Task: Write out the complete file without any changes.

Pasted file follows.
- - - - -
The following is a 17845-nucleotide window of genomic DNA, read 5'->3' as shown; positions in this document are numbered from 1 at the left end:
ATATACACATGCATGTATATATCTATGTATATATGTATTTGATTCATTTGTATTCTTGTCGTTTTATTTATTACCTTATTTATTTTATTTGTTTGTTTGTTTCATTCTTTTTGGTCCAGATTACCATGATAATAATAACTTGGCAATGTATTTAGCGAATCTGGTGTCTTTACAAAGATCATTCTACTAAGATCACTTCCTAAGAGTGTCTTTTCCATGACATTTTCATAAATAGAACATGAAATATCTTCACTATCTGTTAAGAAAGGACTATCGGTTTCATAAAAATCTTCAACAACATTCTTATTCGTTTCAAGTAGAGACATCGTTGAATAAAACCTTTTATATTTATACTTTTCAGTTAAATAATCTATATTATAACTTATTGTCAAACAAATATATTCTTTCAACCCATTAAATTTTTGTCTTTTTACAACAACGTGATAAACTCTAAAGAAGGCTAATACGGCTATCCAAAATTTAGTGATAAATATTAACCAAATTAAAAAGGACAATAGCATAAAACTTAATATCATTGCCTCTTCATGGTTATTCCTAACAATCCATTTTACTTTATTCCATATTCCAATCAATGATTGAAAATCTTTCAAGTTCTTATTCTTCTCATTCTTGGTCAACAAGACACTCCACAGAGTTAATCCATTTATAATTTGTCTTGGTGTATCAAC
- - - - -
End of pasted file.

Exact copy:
The following is a 17845-nucleotide window of genomic DNA, read 5'->3' as shown; positions in this document are numbered from 1 at the left end:
ATATACACATGCATGTATATATCTATGTATATATGTATTTGATTCATTTGTATTCTTGTCGTTTTATTTATTACCTTATTTATTTTATTTGTTTGTTTGTTTCATTCTTTTTGGTCCAGATTACCATGATAATAATAACTTGGCAATGTATTTAGCGAATCTGGTGTCTTTACAAAGATCATTCTACTAAGATCACTTCCTAAGAGTGTCTTTTCCATGACATTTTCATAAATAGAACATGAAATATCTTCACTATCTGTTAAGAAAGGACTATCGGTTTCATAAAAATCTTCAACAACATTCTTATTCGTTTCAAGTAGAGACATCGTTGAATAAAACCTTTTATATTTATACTTTTCAGTTAAATAATCTATATTATAACTTATTGTCAAACAAATATATTCTTTCAACCCATTAAATTTTTGTCTTTTTACAACAACGTGATAAACTCTAAAGAAGGCTAATACGGCTATCCAAAATTTAGTGATAAATATTAACCAAATTAAAAAGGACAATAGCATAAAACTTAATATCATTGCCTCTTCATGGTTATTCCTAACAATCCATTTTACTTTATTCCATATTCCAATCAATGATTGAAAATCTTTCAAGTTCTTATTCTTCTCATTCTTGGTCAACAAGACACTCCACAGAGTTAATCCATTTATAATTTGTCTTGGTGTATCAAC